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Johnson Moses was a Koyukon Athabascan elder from Allakaket, Alaska. He was born in 1924 to Billy and Ceza Bergman. When Johnson was about a year old, two of his older brothers died, only a day apart. In keeping with tradition, Johnson's mother gave him away, in hopes that subsequent children, including Johnson, might live. Until he was thirteen, Johnson was raised by Lucy and Henry Moses; then he went to live with Lucy's father, Big William, and William William, another youngster whom Big William was raising. Because Big William was not a young man, as a teenager Johnson went hunting with several different families thereby learning a variety of hunting skills and different areas of the country around Allakaket. As an older teenager, Johnson became closer to his birth parents. He developed a special bond with his younger brother, Lindberg Bergman. Johnson didn't have much chance for formal schooling, but he nevertheless learned a lot from the older people around him. He especially recalls how Big William would tell him all kinds of stories so he would not make mistakes. Big William knew he was getting old, and he really wanted to pass on his knowledge to Johnson. Because of this background, Johnson had an extensive knowledge of local geography, Native history, and Native place names on the Koyukuk River.
In 1938, when Johnson was about 14, he was sick all winter. He also got hurt driving dogs and got an infection. He grew very weak, and in April, Big William sent him by airplane to Tanana Hospital where he remained until August. A couple of other patients played the violin, and Johnson wanted to learn, so he started to play a little. It took him over a month to get home by steam boat, but when he went back up to South Fork from Allakaket with Big William, he continued to practice because William William had a violin. He recalls that his Grandpa Big William made him go outside to practice even though it was cold because he squeaked so much. However, by Thanksgiving he could play one song well enough that when they came back to Allakaket, he played for a party the missionaries put on for the school kids. Throughout his life, Johnson continued to play the fiddle for dances and other events, including as a regular at the Athabascan Fiddle Festival held in Fairbanks every November.
Johnson married for the first time when he was 19. As with many people of his generation, the marriage was arranged. His first wife died from TB when he was 23. Within about a year, Johnson married Bertha Nictune, an Iñupiaq woman from Alatna, the Iñupiaq community across the river from Allakaket. Her parents were Oscar Nictune and Cora Tobuk. During the early years of their marriage, Bertha and Johnson lived a subsistence-based lifestyle where they spent a lot of time at seasonal camps, but as their family grew it became increasingly difficult to move the entire family to winter camp for long periods, and Johnson became concerned about leaving Bertha alone in camp with several small children while he was out trapping and hunting. By the time their fourth child was born, Bertha and the children were spending winters in a cabin Johnson built in town, while Johnson and a couple of his brothers-in-law made trips to their trapping cabins up the Alatna River. Over the years, Johnson and Bertha raised eleven children. Subsistence activities were an important part of Johnson's life, and he remained an active subsistence hunter until he moved to Fairbanks in 1983.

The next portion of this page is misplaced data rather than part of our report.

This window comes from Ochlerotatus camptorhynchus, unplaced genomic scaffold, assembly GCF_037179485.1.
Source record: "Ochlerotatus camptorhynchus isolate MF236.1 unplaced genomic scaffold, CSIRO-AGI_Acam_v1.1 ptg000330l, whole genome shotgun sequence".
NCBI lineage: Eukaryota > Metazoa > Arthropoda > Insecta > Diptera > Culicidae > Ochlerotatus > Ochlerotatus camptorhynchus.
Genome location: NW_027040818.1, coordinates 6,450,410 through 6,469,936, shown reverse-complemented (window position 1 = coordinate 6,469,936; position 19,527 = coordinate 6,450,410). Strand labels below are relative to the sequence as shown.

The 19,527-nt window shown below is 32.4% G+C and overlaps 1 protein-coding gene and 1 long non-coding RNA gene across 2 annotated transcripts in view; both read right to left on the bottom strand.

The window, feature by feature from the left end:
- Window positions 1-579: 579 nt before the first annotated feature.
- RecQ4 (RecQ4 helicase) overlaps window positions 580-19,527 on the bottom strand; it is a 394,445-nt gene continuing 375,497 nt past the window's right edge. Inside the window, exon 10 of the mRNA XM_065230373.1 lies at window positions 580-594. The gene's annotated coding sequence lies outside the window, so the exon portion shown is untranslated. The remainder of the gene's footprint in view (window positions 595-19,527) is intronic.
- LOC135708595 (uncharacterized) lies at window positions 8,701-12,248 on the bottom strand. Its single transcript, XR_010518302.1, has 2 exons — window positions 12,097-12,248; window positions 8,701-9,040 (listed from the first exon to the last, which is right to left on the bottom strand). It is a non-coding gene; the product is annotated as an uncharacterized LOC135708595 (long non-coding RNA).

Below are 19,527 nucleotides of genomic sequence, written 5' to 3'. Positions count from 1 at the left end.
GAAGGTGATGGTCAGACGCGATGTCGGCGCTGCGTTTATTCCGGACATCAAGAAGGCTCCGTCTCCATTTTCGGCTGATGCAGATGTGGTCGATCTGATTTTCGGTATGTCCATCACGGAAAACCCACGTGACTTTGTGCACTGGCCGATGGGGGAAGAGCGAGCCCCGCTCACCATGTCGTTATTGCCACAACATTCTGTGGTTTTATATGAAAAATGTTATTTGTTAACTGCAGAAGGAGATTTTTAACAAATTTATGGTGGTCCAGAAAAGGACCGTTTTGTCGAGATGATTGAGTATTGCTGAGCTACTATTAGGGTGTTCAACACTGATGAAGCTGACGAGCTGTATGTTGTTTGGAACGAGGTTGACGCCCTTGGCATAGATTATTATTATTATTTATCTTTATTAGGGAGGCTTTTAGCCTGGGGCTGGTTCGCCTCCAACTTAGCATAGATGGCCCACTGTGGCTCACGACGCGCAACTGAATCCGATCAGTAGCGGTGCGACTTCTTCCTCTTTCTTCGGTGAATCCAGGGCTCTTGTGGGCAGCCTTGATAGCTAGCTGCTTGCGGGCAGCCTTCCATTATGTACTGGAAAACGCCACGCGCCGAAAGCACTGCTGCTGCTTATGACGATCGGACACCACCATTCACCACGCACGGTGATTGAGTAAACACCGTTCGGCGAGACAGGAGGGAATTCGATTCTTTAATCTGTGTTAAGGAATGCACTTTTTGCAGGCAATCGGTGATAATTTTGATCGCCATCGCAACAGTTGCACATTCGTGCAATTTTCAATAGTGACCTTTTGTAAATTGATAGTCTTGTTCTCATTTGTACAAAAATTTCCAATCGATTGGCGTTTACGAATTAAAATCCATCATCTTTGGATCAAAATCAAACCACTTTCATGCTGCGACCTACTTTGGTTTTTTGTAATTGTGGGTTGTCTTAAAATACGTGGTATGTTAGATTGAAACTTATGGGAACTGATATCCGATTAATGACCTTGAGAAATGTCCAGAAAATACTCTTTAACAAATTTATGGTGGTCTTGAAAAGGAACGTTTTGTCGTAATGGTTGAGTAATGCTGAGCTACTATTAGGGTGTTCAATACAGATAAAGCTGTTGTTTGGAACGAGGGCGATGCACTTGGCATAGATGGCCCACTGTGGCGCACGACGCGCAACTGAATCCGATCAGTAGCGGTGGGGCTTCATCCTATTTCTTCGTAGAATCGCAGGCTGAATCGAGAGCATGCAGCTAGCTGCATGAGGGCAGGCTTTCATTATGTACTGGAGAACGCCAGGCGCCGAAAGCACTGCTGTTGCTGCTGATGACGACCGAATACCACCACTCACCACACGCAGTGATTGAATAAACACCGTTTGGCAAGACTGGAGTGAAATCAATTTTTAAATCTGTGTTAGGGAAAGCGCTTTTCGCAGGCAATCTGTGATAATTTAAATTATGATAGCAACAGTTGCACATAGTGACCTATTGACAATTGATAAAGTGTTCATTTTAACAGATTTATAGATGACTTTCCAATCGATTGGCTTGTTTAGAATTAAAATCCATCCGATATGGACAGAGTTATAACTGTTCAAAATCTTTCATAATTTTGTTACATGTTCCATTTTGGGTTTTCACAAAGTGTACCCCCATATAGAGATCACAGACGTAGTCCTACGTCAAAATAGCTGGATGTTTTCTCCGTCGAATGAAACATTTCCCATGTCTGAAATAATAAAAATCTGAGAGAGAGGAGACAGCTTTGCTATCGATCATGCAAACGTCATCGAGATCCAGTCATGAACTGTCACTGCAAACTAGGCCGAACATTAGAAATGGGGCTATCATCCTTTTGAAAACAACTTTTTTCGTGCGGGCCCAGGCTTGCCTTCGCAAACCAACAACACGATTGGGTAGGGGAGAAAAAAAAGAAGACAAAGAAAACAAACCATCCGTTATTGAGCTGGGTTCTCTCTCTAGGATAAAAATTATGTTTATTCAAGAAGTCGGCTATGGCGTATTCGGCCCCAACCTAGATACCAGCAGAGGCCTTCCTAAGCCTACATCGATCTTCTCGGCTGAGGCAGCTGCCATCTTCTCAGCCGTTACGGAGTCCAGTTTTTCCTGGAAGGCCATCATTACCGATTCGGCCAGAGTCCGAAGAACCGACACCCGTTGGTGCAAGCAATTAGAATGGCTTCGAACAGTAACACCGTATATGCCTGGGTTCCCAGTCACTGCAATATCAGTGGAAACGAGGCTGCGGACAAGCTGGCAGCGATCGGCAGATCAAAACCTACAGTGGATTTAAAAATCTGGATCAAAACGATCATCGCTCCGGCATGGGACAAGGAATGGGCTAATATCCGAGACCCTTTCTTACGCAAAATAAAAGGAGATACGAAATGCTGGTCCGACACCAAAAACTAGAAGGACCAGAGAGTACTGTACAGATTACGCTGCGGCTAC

His knowledge of the animals and their habits, and particularly of the landscape around Allakaket was extensive. He worked closely with Eliza Jones of the Alaska Native Language Center to document Allakaket area Native place names. Like most Allakaket men of his generation, Johnson worked at various short-term or seasonal wage jobs to supplement his income from trapping. During the late 1940s and 1950s, he worked briefly at the gold mine near Hughes, made some money one summer by cutting logs, and worked for Les James, the store keeper in Hughes, as a carpenter and general helper. Like several other Koyukuk River area men he worked at the Hog River Gold Mine in the 1960s where he progressed from ditch-walker, to deck hand, oiler, and finally winchman on the dredge. There he also learned to drive a Cat and a pickup and operate other machinery. During the 1960s, 1970s, and early 1980s, he worked on various fire-fighting crews, on the Trans-Alaska Oil Pipeline, and as a carpenter for the Federal Aviation Administration (FAA), the Yukon Koyukuk School District, and a contractor for Tanana Chiefs Conference. The Hog River job in particular was difficult because some of his older children were then going away to high school. Often he left home before they returned for the summer, and they left again before he returned. He finally quit so he could spend some time with them.
After moving to Fairbanks in 1983, Johnson worked as a seasonal information technician for the US. Fish and Wildlife Service at Kanuti National Wildlife Refuge where he provided valuable local knowledge and expertise on place names, geography, and fish and wildlife. After he retired, he received a special achievement award from the U.S. Fish and Wildlife Service and an administrative cabin at Kanuti Lake was named in his honor. Johnson Moses passed away on February 7, 2020 at the age of 95.